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Swimming – Lamlash Splash – 2013

Lamlash, Arran, Scotland.

September 2013


Before I wrote this article, I had a bit of a tug of war with myself over whether to write it or not.  This was not because I had some sort of a negative experience, (definitely not the case), but because I feel the Lamlash Splash is one of Scotland’s swimming “best kept secrets”!  With only around 40 swimmers allowed to participate each year, I thought maybe I should keep my mouth shut, (or maybe that should read “keep my typing fingers in a boxing glove”), and keep this great secret to those in the know.  As you can see, the show-off in me won the tug of war, so here I go.

The Lamlash Splash is a 1.3 mile, wetsuit, sea swim from Holy Isle to Lamlash on Arran.  As I had recently gone over to the “dark side”, swapping my swimming shorts for a full neoprene wetsuit, it looked perfect for me.

Eddie and Deano before the swim - dry socks

Eddie and Deano before the swim – dry socks

 The Lamlash Splash has, in previous years, been an extremely rough swim to complete, and should not be taken on lightly, or without some sea swimming training.  I have friends who swam in 2011, and they came back with all sorts of horror stories about the weather and water conditions.  Waves bigger than houses and winds that could fell a mighty Oak!  (OK, so that might be a bit of an exaggeration, but for the millionth time …)  Last year, 2012, the conditions were better, but still a little bumpy.  Just 6 days before this years’ swim, the ferry service from the mainland had been cancelled due to rough sea conditions.  What was 2013 going to be like?


Everyone aboard teh Skylark!

Everyone aboard teh Skylark!

As with my “Monster Swim”, Eddie “the Socks”* Riach, (formerly known as “Eddie the Fish”), had agreed to be my guide.
The swim was due to start at 11am, so we, Rhona, Eddie, Stumpy, and I arrived around 9.30, to check things out.  The masochist in me hoped that some of the waves from the previous weekend may have lingered, but it was not to be.  The water was super flat, and in fact, the organisers said that it was probably the flattest the sea had ever been in the 12 year history of the Splash!  Darn you Mother Nature!

However, Mummy N was not totally on the swimmer’s side.  Instead of winds and waves, we would have jellyfish to watch out for!  A lot had been spotted over the previous days, and this was pointed out in our safety briefing.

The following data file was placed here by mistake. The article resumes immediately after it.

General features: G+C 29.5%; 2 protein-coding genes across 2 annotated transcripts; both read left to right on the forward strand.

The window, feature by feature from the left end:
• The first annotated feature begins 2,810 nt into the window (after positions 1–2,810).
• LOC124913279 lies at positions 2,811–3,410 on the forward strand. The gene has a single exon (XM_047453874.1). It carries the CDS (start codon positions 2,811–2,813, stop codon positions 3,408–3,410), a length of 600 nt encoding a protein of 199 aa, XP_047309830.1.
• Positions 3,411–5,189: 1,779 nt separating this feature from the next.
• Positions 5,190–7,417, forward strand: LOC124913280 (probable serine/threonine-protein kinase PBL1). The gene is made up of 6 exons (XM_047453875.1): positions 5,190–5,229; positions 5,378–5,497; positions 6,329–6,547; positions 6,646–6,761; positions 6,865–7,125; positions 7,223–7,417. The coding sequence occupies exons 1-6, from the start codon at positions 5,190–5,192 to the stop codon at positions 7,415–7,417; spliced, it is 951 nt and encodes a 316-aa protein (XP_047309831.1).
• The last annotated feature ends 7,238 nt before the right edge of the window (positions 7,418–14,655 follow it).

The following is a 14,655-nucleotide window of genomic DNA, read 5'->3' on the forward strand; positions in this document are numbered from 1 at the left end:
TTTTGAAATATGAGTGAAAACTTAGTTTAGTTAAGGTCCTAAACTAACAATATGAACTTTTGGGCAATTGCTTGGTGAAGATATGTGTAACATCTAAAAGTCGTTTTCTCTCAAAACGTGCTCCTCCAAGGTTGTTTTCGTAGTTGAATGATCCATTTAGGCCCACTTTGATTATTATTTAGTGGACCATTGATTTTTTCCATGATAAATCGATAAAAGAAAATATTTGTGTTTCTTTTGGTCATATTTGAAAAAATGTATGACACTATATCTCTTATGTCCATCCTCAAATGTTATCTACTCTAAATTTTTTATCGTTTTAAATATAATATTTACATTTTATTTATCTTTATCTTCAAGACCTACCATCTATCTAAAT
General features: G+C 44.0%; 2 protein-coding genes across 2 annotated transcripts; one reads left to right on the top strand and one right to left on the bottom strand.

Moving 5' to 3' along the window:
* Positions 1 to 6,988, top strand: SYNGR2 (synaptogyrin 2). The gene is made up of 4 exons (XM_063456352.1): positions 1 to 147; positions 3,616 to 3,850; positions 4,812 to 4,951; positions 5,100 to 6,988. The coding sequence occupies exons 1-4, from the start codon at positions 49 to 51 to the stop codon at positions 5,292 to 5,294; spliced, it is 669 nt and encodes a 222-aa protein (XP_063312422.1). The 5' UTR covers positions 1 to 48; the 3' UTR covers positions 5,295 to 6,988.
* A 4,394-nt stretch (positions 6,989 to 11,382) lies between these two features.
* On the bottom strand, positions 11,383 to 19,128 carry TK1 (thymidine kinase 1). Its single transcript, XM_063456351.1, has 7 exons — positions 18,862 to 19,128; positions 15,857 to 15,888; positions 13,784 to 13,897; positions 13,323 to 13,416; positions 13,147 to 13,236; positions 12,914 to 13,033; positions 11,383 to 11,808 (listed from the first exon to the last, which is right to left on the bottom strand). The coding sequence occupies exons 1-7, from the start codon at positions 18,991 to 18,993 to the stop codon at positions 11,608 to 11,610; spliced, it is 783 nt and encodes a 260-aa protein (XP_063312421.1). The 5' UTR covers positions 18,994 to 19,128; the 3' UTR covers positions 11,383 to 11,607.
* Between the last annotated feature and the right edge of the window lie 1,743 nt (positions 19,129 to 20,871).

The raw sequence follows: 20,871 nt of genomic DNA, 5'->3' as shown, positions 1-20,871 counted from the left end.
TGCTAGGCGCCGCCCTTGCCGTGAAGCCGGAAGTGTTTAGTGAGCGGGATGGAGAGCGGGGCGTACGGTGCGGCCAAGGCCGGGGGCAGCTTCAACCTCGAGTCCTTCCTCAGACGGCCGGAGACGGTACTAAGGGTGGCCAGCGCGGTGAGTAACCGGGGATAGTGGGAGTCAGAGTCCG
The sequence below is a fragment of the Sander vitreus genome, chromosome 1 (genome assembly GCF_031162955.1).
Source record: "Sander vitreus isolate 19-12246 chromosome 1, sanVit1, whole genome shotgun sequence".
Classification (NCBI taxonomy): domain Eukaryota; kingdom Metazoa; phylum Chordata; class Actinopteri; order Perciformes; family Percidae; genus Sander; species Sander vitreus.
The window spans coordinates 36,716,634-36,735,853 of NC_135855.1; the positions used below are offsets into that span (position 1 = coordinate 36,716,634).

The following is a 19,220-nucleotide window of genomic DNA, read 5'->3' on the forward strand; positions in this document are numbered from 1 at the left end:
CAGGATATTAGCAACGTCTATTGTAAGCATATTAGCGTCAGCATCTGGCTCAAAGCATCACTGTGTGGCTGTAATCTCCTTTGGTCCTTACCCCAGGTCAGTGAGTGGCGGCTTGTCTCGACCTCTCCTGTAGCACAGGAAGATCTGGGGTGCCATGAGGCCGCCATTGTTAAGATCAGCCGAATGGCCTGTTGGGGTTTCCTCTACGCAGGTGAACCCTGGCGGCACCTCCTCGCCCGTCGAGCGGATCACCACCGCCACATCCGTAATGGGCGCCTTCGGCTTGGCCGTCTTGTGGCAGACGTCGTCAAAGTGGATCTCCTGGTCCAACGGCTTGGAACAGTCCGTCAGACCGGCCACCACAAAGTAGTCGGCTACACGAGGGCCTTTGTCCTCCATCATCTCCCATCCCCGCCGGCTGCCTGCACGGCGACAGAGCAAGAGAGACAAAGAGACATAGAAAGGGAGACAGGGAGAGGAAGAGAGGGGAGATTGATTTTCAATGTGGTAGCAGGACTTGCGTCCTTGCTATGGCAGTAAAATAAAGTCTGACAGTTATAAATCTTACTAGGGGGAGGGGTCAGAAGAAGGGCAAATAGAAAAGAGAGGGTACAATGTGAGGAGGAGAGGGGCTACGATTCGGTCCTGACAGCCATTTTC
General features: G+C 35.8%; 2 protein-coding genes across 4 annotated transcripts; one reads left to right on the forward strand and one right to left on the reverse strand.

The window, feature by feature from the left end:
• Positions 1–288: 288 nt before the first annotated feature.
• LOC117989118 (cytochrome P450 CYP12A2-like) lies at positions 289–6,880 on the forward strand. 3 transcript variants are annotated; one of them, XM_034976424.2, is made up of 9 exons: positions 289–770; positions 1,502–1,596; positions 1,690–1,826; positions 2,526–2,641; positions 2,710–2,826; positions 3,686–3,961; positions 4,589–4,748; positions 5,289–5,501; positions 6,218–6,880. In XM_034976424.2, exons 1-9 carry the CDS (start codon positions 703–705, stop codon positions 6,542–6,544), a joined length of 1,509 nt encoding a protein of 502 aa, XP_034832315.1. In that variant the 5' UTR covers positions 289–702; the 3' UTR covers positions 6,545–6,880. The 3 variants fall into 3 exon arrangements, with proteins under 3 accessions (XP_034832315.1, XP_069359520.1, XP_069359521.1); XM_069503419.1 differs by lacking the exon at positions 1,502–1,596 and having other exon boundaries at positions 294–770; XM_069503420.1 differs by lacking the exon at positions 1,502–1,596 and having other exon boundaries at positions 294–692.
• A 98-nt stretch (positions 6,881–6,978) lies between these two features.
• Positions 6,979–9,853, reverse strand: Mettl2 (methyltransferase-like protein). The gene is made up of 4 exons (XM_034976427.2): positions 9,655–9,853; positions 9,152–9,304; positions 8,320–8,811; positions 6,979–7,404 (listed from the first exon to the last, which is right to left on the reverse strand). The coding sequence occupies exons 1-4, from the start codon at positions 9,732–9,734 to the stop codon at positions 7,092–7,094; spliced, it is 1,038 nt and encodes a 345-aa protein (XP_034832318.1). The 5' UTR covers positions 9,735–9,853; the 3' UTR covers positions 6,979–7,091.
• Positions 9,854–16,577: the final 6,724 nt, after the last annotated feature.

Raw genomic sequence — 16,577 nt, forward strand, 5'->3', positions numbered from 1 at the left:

No turning back now

No turning back now

After the briefing, the swimmers piled into the 3 boats waiting to ferry us across to the starting point on the Holy Isle.

The mood in our boat was excellent.  People were nervous, but in good humour.  Talk about the jellyfish was rife, and the odd mention about the water being just 12 degrees was also mentioned.  Our boat was made up of experienced swimmers and complete novices.  Some were looking to do a great time, others were just hoping to complete the swim.  A mixture of competitors and completitors.


Holy Isle

Holy Isle

On arrival at Holy Isle, we clambered out of the boats, and converged on the pier.  As the pier filled up, some brave souls dived into the water for a bit of acclimatization.  Eddie and I agreed that there would be no need to enter the water before we really had to.  However, after a few minutes of watching the others, we dived in.  At 12 degrees, it was a tad chilly, even in neoprene!  We didn’t want to hang around, with the agreement of our very own safety kayaker, Gary, we set off.


Gary watching over Eddie and Deano

Gary watching over Eddie and Deano

Over the next 36 minutes and 35 seconds, all I could see was Eddie’s yellow socks.  The water felt pretty calm, but the pace was relentless.  Bearing in mind that my guide, Eddie, had turned 60 earlier this year, and was currently suffering from 2 shoulder injuries, I still had trouble keeping up with him. 
I was totally oblivious to other swimmers overtaking us, (10 in total), as well as the jellyfish that Eddie so kindly swam me around.  However, I was not oblivious to the warm welcome given to all of the swimmers, by the supporters waiting at the finish line on Lamlash pier.  It was made even warmer when we were given our lovely hot soup and a roll!

Deano hot on Eddie's heels!

Deano hot on Eddie’s heels!

The Lamlash Splash is a wonderful event, and I believe this is down to a combination of great organisation and limited participation places.  Long may it continue!!

Deano, Eddie, and Stumpy

Deano, Eddie, and Stumpy

*If you want to know about the socks, check out MONSTER SWIM


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